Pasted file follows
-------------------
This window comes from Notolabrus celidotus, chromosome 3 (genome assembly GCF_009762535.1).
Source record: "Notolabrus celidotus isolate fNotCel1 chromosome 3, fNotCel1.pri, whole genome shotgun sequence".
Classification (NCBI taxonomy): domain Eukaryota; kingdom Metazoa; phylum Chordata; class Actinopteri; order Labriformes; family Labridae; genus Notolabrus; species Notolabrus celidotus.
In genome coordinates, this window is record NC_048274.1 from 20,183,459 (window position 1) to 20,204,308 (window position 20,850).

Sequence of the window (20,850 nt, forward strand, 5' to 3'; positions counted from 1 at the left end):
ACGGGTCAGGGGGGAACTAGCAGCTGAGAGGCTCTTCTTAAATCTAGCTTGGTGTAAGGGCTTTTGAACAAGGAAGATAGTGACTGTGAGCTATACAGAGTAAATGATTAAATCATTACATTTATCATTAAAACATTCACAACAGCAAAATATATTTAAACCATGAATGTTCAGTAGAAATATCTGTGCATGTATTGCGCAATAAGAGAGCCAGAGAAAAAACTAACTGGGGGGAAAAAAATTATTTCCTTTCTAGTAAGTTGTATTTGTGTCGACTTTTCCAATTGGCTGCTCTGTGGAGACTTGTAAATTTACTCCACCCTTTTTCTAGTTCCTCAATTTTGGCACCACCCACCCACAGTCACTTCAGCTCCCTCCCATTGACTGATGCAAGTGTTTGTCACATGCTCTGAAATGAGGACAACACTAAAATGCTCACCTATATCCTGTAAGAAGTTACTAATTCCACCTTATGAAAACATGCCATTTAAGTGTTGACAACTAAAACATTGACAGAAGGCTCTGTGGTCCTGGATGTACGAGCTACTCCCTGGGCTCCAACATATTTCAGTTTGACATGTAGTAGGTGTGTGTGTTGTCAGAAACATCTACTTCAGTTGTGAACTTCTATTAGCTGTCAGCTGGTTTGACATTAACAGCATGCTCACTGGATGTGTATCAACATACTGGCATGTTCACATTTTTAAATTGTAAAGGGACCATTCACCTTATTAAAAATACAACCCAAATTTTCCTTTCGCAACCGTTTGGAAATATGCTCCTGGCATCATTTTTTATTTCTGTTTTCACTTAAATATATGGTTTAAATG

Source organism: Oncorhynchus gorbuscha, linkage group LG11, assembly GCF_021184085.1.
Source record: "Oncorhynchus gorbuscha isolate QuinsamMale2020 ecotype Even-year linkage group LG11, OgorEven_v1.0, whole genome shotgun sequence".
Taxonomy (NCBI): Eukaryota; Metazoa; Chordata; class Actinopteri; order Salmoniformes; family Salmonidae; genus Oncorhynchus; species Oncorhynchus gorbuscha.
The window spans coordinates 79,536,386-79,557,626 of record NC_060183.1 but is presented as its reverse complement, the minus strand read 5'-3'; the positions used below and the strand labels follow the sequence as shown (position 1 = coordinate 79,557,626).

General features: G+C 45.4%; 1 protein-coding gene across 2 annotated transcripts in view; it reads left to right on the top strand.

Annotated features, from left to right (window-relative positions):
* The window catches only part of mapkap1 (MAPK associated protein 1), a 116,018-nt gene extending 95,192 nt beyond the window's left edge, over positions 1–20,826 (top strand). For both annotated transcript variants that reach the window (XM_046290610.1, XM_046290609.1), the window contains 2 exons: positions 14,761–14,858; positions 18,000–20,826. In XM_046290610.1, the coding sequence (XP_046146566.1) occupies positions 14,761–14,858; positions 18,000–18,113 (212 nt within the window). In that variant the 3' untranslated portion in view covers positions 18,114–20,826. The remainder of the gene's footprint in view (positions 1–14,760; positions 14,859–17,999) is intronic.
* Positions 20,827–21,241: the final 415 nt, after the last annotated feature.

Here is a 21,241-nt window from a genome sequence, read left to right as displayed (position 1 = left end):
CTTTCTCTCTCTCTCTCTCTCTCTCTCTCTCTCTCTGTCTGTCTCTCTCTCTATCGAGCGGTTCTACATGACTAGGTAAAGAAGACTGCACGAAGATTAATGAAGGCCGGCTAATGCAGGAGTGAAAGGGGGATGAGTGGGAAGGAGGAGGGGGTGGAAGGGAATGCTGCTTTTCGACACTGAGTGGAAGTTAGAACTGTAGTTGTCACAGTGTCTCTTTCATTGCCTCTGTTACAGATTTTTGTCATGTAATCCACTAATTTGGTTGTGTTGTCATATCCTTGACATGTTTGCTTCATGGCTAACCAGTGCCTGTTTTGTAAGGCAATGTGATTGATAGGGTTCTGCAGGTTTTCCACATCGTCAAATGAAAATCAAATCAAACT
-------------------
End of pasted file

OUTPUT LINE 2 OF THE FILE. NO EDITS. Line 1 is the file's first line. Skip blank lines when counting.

Source record: "Notolabrus celidotus isolate fNotCel1 chromosome 3, fNotCel1.pri, whole genome shotgun sequence".